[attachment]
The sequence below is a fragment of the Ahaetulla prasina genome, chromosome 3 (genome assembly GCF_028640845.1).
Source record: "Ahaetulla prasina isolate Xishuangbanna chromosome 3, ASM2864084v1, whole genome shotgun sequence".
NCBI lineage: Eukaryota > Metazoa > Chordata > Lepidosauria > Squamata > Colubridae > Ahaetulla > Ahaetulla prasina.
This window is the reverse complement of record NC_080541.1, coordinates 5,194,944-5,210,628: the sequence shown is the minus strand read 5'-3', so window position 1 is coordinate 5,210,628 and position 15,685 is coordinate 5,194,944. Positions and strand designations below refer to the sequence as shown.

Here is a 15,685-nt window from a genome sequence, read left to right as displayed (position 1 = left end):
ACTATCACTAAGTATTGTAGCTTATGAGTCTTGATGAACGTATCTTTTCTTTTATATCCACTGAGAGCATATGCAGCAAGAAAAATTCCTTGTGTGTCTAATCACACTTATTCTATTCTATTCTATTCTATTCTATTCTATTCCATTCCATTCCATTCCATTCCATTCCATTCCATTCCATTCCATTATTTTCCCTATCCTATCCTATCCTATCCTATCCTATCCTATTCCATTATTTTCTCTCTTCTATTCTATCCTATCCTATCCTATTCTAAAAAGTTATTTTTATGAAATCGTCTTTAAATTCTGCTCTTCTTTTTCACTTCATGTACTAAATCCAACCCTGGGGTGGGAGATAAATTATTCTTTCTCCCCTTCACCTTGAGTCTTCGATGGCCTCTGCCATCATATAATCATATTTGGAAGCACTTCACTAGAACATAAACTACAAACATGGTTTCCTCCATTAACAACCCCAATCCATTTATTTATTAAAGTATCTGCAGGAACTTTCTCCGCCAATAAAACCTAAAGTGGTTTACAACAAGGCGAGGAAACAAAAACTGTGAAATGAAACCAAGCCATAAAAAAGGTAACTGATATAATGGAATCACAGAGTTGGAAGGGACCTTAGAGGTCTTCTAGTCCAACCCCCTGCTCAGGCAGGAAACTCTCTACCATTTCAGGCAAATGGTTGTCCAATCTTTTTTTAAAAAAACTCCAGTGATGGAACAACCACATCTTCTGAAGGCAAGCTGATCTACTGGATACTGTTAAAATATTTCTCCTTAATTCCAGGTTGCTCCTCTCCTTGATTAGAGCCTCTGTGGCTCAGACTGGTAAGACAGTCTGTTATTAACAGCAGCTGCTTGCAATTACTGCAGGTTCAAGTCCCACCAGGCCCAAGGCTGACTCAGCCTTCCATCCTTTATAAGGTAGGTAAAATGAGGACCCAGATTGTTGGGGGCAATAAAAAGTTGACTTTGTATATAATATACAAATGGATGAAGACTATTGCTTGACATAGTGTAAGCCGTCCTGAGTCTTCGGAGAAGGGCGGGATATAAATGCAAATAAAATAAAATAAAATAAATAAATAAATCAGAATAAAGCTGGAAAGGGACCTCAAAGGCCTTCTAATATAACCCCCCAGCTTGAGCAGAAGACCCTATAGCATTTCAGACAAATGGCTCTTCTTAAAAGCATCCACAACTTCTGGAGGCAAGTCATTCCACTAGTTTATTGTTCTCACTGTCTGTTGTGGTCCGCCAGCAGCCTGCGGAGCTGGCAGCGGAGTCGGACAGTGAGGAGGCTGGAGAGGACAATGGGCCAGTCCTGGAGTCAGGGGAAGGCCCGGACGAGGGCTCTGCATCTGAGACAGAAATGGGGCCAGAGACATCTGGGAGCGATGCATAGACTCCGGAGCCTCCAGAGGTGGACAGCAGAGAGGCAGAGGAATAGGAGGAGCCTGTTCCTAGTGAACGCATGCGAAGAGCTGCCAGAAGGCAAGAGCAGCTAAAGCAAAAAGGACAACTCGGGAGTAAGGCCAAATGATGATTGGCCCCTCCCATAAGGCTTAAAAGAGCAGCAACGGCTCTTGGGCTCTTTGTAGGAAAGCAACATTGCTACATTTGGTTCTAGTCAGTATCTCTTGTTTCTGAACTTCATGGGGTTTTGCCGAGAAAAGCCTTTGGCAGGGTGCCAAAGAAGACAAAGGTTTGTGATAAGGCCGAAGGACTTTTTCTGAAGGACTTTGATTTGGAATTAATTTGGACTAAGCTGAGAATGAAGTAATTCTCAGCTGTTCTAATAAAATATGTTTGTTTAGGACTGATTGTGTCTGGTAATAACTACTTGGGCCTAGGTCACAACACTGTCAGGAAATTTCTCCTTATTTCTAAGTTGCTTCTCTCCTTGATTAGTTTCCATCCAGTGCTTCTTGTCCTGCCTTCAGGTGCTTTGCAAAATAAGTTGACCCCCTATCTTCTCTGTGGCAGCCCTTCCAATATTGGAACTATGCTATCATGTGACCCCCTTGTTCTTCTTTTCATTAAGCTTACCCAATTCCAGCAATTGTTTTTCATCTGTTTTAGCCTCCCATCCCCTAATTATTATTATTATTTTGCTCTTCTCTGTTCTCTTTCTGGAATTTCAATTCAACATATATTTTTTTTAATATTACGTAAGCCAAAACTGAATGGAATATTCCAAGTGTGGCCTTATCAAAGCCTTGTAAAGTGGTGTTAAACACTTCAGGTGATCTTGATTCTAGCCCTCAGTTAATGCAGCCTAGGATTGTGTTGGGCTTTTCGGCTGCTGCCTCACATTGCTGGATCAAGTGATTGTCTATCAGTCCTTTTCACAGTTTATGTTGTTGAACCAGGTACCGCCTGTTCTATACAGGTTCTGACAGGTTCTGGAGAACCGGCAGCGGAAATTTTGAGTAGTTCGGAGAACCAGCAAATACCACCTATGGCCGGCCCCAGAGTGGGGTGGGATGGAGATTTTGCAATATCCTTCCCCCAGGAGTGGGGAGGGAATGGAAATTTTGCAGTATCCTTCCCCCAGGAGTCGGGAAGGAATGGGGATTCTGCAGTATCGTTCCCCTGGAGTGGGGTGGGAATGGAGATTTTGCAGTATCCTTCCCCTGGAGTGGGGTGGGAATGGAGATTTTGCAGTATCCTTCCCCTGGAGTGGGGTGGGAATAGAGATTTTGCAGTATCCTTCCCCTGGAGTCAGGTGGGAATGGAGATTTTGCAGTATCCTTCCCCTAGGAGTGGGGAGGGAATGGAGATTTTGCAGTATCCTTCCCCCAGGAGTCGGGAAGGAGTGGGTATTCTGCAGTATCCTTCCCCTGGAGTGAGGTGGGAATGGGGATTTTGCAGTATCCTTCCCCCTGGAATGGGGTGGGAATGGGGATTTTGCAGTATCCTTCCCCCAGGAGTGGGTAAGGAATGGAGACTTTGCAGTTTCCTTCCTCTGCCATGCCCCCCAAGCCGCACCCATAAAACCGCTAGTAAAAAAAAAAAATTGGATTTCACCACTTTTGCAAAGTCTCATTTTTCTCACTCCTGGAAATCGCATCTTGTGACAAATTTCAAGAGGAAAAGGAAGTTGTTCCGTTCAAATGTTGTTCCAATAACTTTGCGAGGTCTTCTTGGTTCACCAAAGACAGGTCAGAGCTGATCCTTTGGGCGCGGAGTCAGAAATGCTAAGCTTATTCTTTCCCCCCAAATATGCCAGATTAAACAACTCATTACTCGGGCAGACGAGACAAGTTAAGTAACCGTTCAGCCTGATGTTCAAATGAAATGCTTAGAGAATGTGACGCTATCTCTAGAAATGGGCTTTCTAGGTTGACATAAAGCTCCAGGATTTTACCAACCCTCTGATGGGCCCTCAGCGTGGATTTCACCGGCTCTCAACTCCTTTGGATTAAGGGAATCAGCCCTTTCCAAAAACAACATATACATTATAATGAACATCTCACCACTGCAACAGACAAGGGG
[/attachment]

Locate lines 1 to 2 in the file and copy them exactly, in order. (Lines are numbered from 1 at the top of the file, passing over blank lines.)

The sequence below is a fragment of the Ahaetulla prasina genome, chromosome 3 (genome assembly GCF_028640845.1).
Source record: "Ahaetulla prasina isolate Xishuangbanna chromosome 3, ASM2864084v1, whole genome shotgun sequence".